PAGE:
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Tragedy Averted
Thwarted Attack Shows Europe Must Rethink Intel Sharing

One of the staunchest defenders of free travel across Europe’s borders, Belgian Prime Minister Charles Michel, said that Friday’s planned terror attack on a train traveling between Paris and Amsterdam (which was foiled by three quick-thinking Americans and one Briton) should prompt a rethink of one of the core pillars of the European project. The Telegraph:

“The Schengen Agreement is important for our economy and our citizens, but we are now faced with new threats in Europe and so we’ll maybe have to move towards new rules in identity and baggage checks,” Mr Michel said.

“It is certainly a boon to economic development and freedom of movement for those who have good intentions, but this freedom is also used in order to harm. The goal is not to suppress freedoms, but to deal with a threat.” […]

A major revision of Europe’s travel rules may require treaty change, and could make Mr Cameron’s demand to change the rules around welfare for migrants appear mild by comparison.

The European Commission, for its part, has been trying to shut such talk down since the incident on Friday, saying that the Schengen provisions guaranteeing freedom of movement were irreversible and “non-negotiable.” It added that increased security measures need not be in conflict with Schengen if they do not amount to the equivalent of border checks.

What the attacks really ought to prompt, in any case, is a rethink of how Europe’s various intelligence agencies share information and coordinate with each other. The man responsible for the failed attack, Ayoub El-Khazzani, had a security alert on his file in France. He was tracked departing from Berlin for Istanbul in May, in what appears to have been an attempt to reach northern Syria. However, officials have no record of his returning to Europe. A Schengen-wide security database exists, but is used inconsistently and only for high-risk routes (for people likely to be arriving from Syria, for example). Furthermore, many European intelligence agencies are reportedly reluctant to put some of their dossiers in the database.

All sorts of talk about reforming intelligence sharing emerged after the Charlie Hebdo attacks earlier this year, but the discussion hasn’t gained much momentum. Maybe this averted tragedy—coupled with the specter of ISIS operatives making their way into Europe amidst the huge groups of migrants arriving in the EU—will help focus minds in Brussels.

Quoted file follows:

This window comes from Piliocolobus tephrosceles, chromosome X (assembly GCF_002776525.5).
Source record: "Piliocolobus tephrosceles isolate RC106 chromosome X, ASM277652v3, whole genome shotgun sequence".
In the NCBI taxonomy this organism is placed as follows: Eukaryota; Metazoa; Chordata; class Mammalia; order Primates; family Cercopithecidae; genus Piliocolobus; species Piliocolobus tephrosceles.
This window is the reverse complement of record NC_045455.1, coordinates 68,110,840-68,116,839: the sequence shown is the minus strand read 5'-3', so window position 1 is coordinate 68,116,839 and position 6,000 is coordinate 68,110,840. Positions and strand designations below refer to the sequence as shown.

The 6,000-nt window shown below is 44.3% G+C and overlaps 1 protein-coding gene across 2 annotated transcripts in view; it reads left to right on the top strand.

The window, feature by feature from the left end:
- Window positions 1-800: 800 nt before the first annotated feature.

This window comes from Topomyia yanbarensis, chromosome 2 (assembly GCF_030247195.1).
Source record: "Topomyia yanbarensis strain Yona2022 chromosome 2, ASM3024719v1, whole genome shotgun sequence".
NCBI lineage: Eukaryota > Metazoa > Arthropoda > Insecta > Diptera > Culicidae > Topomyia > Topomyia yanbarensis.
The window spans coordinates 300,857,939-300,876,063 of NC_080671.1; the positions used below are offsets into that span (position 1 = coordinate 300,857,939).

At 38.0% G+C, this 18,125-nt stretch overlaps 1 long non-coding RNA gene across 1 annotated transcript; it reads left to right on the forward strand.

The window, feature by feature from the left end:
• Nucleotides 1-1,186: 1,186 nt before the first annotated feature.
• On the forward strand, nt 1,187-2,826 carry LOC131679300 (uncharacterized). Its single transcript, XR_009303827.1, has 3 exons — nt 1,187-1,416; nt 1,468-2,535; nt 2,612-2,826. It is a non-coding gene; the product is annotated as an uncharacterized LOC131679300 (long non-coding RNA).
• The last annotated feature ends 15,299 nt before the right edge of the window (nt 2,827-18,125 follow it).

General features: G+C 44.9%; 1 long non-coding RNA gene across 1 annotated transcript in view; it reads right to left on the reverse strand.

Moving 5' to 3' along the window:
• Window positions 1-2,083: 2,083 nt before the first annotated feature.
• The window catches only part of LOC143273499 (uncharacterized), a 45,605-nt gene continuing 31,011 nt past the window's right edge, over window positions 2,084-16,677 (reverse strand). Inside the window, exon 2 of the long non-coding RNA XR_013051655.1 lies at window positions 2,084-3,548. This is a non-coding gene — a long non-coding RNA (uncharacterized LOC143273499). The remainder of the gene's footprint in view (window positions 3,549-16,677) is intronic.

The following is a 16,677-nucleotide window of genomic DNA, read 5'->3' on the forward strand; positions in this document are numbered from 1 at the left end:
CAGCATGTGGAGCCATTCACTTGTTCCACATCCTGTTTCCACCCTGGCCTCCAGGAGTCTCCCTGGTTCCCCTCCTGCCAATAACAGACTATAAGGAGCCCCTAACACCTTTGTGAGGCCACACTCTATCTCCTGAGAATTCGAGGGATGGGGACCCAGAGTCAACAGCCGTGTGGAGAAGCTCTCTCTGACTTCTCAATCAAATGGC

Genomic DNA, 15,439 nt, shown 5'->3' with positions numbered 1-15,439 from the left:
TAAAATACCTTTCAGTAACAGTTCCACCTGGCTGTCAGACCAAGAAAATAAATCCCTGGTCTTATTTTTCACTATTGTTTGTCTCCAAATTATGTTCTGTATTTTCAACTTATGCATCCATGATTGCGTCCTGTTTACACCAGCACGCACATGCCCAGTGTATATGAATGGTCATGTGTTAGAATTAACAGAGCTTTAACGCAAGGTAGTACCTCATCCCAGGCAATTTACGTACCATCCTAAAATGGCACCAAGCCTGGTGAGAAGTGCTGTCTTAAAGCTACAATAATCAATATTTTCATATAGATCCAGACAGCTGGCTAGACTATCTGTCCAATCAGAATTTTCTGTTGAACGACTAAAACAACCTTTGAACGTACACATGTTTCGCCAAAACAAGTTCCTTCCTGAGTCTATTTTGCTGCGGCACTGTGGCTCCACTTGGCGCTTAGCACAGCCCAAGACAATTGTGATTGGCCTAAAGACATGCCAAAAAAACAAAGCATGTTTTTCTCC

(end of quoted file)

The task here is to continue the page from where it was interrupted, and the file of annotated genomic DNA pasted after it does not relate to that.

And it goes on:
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  • adk

    First of all, the three Americans are not just “quick-thinking”, they are real heroes. Two, re this: “What the attacks really ought to prompt, in any case, is a rethink of how Europe’s various intelligence agencies share information and coordinate with each other.” Perhaps in this case, there was a failure of information sharing, but I suspect two other major factors were at play for which there’s no easy remedy: a) there are just too many of those Muslim “suspects” wandering free in Europe (thus,intelligence agencies are just overwhelmed), and b) such attacks are very easy and cheap to mount. Next time, a “lone wolf” will walk into a cinema or a shopping mall or a street fair…good luck with stopping that.

    • rheddles

      such attacks are very easy and cheap to mount.

      Really? I don’t know the exact details, but this guy’s armament consisted of an automatic rifle, an automatic pistol and hundreds of rounds of ammo. I would think that would be pretty difficult for a lone wolf to come by in gun paranoid EUrope.

      And the next time you stop them the same way they did this time. Just don’t let them live.

      • iconoclast

        Obviously Islamists find it easy to smuggle small arms into the EU. After all, gun paranoia and restrictions only limit the law-abiding. Criminals, terrorists, and insurgents have always been able to find weapons.

      • adk

        As iconoclast already answered — pretty much every recent jihadi terrorist act in EU involved small automatic arms, and with thousands more coming to (or invading if you will) Europe from the ME and Africa, this problem is going to get even worse.

        Also, the WSJ today reported that the train terrorist was on the radar screen of French security services, but at the lowest level of threat, among some other 8,000 suspects. Try tracking them all in borderless Europe…

        • rheddles

          Don’t have the authorities track them. Have the people kill them when they attack. Make sure none live.

          My point was that this was no lone wolf.

          • adk

            So no intelligence, no tracking, just unarmed citizen heroes rising to the occasion? This is sheer nonsense.

          • rheddles

            Intelligence doesn’t always result in action. We have to be prepared at the point of attack.

  • Pete

    The threat to Europe comes from the muslims in their midst. FACT!

  • jeburke

    What’s the big deal about border checks? They take a few seconds. In the case of trains, an official can walk the train during the transit time between stops in country A and country B, as still happens on some European borders. People crossing the US-Canadian border now must show passports, which interferes only trivially with one of the world’s most heavily trafficked borders.

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